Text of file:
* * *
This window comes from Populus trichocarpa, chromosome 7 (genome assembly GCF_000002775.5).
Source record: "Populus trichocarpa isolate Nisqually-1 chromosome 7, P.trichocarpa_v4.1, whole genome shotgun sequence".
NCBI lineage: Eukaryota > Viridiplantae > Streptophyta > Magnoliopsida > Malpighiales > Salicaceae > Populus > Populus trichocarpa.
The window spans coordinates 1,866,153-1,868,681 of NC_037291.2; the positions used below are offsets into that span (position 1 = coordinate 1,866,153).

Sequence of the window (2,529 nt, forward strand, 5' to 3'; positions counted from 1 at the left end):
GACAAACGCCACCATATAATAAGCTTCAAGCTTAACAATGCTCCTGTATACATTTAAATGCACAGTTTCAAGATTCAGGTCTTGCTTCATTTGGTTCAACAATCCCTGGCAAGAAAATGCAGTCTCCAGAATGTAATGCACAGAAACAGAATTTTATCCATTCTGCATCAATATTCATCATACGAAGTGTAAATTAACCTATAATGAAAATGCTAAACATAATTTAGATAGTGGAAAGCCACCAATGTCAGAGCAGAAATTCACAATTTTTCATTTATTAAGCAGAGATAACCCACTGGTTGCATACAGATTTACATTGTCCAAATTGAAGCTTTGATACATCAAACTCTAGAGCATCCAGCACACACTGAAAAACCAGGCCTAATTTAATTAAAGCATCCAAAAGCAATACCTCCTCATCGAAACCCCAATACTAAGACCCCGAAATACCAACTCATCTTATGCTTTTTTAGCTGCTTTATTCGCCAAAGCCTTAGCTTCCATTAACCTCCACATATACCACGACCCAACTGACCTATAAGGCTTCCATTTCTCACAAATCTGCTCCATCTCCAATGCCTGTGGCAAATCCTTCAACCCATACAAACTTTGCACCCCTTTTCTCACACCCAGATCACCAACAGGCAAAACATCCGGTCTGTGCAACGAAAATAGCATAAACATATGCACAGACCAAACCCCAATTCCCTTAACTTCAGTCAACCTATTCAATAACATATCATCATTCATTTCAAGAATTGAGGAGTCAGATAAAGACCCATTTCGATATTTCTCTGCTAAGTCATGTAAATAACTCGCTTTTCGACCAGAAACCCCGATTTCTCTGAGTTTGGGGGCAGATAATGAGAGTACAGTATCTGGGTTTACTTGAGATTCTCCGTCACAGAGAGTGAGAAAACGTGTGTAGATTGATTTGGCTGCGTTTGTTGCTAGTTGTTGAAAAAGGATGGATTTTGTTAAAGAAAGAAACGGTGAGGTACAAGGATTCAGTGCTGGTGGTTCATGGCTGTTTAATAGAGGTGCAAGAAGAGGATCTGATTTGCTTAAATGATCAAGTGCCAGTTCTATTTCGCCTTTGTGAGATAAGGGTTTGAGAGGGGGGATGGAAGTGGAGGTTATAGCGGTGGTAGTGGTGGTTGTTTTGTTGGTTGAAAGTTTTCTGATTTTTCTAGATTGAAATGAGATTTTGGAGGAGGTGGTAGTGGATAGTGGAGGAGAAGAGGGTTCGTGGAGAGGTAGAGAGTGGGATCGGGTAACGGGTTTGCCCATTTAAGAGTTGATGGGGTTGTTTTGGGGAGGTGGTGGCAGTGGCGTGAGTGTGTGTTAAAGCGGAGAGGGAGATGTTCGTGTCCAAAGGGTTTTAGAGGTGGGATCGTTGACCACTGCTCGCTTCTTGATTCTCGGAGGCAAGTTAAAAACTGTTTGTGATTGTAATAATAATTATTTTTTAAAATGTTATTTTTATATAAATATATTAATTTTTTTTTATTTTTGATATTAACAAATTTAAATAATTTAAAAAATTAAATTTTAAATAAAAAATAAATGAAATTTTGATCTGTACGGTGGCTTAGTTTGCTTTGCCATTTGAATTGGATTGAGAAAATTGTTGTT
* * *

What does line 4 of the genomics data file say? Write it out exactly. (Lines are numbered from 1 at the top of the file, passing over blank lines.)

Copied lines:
The window spans coordinates 1,866,153-1,868,681 of NC_037291.2; the positions used below are offsets into that span (position 1 = coordinate 1,866,153).